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Arizona universities require most applicants pledge support to DEI: report

Policy expert: ‘DEI statements are compelling individuals to commit to a certain orthodoxy’

Up to 80 percent of faculty and staff positions at Arizona’s three public universities now require applicants to subscribe to diversity, equity and inclusion statements, according to a new Goldwater Institute report.

These statements are now mandatory in 81 percent of job postings at Arizona State University, 73 percent at Northern Arizona University, and 28 percent at the University of Arizona, according to the report.

The DEI statements range from a one-paragraph formality to a requirement of up to two pages of activist history and plans for the future, the Goldwater Institute found.

The report was published Jan. 17 and titled “The New Loyalty Oaths: How Arizona’s Public Universities Compel Job Applicants to Endorse Progressive Politics.”

“These DEI statements help set up an environment on campus where students are afraid to speak their minds on political and cultural issues because the university has already committed to one ideology,” Jonathan Butcher, Goldwater Institute senior fellow, told The College Fix in an email interview. “This is in the realm of violating free speech. Universities should not punish students or faculty that take positions different from the university.”

“College campuses should be places to push students to wrestle and learn to deal with ideas with which they disagree. We need to be helping young people work through hard questions so when they graduate they know how to evaluate for themselves what they will experience.”

But the universities claim the DEI requirements help foster a holistic academic environment.

“Arizona State University is deeply committed to our position as a New American University by enabling academic excellence, accessibility, and impact in communities around the world.” ASU’s inclusive excellence page states. “This commitment requires our faculty and staff to reflect a workforce of diverse identities, so that our students may learn from the broadest perspectives, and engage with the most inclusive solutions possible.”

However, scholars have previously condemned mandatory DEI statements as promoting ideological agendas such as critical race theory and as a political litmus test to homogenize potential hires into conformity to such thought, the Goldwater Institute stated in its report.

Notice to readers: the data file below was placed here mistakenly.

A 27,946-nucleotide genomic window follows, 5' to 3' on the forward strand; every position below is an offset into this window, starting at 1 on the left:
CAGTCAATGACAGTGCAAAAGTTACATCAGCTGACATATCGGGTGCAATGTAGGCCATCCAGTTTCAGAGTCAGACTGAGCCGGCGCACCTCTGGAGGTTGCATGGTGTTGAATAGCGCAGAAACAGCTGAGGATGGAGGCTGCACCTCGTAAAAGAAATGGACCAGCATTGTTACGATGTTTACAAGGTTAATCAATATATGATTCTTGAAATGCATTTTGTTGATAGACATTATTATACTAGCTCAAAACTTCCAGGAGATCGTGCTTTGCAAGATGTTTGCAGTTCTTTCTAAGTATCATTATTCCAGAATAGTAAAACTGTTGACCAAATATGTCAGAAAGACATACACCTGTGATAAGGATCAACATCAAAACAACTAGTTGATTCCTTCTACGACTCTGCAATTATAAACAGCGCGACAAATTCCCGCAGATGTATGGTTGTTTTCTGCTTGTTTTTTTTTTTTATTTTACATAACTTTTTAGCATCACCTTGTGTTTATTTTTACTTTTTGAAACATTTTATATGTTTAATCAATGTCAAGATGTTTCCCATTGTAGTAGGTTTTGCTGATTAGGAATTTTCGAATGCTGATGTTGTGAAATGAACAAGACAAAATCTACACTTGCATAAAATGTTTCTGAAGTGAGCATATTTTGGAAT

North Arizona University’s Diversity Strategic Plan states “individuals whose unique experiences of race, ethnicity, religion, sexual and gender identities, disability, and other perspectives are valued and woven into the fabric of the institution.”

Arizona State University, Northern Arizona University and University of Arizona representatives did not respond to requests for comment from The College Fix.

The Goldwater Institute is an Arizona-based free-market public policy research and litigation organization “dedicated to advancing the principles of limited government, economic freedom, and individual liberty,” its website states.

Butcher argued the mandatory DEI statements contain a double standard when it comes to legitimate anti-discriminatory acts, and that they are very different from compliance to federal anti-discriminatory law.

“These very concepts they use say that your skin color is the most important thing about you, and that everything around us, in public and private life, must be viewed through the lens of race.” Butcher told The Fix. “This is pushing an agenda that says people should be treated differently based on the color of their skin.”

The Goldwater Institute concluded in its report that DEI statements conflict with First Amendment free speech rights by compelling speech, chilling future speech, and relying “on vague standards whose punishment for noncompliance could come with no warning.”

“DEI training for professors or a condition of hiring saying that minorities deserve different treatment than others violates civil rights laws.” Butcher said. “The notion that an institution can compel speech before someone is hired is highly suspect. The Supreme Court has been clear that you cannot compel speech such as this.”

“DEI statements are compelling individuals to commit to a certain orthodoxy.”

MORE: UC Berkeley threatened with lawsuit for mandatory diversity statements in hiring

IMAGE: Miti74 / Shutterstock

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About the Author
College Fix contributor Rafael Oliveira is a fellow at the Falls Church Anglican. A graduate of The King’s College, he studied politics, philosophy and economics. His work has appeared in the Empire State Tribune and Empire State Magazine.